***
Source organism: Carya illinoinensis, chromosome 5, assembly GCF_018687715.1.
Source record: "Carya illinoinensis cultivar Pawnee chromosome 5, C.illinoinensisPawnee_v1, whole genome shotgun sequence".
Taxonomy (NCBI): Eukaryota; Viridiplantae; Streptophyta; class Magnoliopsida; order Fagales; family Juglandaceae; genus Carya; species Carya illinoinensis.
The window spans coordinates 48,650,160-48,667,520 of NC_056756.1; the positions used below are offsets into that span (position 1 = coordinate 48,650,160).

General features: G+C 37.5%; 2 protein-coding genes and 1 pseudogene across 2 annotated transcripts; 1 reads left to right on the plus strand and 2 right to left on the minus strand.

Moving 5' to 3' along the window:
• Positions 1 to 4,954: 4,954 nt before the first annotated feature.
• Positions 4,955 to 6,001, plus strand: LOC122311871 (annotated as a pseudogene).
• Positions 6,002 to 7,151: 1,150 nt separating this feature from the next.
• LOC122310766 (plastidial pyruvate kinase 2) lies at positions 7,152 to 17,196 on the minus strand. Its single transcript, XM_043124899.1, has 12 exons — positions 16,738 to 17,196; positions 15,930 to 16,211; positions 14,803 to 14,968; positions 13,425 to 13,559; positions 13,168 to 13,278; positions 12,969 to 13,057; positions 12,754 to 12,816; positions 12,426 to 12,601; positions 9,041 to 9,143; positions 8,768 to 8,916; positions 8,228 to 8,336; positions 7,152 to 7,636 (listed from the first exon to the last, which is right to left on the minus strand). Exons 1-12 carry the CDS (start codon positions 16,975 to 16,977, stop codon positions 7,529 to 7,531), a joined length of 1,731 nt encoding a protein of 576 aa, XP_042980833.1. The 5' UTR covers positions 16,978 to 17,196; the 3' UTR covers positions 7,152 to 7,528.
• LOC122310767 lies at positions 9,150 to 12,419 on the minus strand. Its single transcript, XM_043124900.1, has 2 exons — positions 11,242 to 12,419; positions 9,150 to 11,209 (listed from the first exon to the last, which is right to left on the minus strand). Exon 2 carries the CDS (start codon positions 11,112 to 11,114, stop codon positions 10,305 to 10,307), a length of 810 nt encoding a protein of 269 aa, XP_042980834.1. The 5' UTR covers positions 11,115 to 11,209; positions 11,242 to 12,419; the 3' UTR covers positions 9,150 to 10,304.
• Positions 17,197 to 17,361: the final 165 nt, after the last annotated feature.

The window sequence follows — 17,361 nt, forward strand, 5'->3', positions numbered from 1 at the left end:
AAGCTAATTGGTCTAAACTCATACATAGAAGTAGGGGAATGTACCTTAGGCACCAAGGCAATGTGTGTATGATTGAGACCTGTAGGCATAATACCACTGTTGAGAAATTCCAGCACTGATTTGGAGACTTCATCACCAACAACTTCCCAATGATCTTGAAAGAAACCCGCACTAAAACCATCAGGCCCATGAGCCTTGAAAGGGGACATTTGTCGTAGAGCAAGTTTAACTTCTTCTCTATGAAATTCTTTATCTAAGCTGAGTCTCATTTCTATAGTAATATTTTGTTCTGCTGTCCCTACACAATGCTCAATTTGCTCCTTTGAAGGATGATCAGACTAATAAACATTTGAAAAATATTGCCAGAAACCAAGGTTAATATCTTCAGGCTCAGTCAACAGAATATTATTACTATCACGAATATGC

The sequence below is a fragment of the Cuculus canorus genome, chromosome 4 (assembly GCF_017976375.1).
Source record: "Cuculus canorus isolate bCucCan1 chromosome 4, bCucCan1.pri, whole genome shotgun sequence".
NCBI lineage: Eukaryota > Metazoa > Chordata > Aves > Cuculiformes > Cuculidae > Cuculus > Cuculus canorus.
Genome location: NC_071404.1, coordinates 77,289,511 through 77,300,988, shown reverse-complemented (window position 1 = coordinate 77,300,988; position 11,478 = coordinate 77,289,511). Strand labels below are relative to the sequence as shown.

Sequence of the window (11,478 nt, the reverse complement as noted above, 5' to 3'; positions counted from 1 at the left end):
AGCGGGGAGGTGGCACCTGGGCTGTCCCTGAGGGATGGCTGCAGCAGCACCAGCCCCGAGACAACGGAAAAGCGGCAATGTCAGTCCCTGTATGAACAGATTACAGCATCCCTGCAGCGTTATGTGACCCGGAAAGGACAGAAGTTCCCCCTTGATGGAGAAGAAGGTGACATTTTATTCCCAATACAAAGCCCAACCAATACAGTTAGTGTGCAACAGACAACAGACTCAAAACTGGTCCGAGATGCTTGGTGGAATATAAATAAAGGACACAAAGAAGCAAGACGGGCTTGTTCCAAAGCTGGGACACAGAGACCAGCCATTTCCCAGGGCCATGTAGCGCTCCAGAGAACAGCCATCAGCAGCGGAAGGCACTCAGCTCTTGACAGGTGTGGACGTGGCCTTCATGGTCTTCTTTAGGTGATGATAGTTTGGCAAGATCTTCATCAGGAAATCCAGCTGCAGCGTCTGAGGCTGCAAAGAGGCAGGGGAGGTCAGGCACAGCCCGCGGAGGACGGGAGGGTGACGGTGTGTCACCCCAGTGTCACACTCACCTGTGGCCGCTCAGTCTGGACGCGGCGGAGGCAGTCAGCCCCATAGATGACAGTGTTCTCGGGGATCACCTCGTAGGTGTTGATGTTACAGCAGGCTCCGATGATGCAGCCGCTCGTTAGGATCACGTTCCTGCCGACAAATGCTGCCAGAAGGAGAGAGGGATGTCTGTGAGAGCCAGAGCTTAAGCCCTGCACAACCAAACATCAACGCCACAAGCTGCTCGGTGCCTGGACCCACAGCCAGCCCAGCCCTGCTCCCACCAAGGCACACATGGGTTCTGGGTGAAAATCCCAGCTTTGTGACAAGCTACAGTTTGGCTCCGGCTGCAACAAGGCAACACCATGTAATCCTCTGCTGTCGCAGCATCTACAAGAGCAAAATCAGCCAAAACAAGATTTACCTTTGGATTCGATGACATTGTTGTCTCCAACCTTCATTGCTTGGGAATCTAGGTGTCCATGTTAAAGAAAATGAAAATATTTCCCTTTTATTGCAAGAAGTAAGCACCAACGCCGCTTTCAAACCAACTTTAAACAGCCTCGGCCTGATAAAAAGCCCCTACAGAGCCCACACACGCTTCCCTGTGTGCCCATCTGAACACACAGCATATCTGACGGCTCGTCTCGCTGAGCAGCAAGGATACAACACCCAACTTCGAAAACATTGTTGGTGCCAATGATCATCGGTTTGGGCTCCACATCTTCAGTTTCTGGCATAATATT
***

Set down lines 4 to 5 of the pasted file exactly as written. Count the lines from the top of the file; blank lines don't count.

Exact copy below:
The window spans coordinates 48,650,160-48,667,520 of NC_056756.1; the positions used below are offsets into that span (position 1 = coordinate 48,650,160).

General features: G+C 37.5%; 2 protein-coding genes and 1 pseudogene across 2 annotated transcripts; 1 reads left to right on the plus strand and 2 right to left on the minus strand.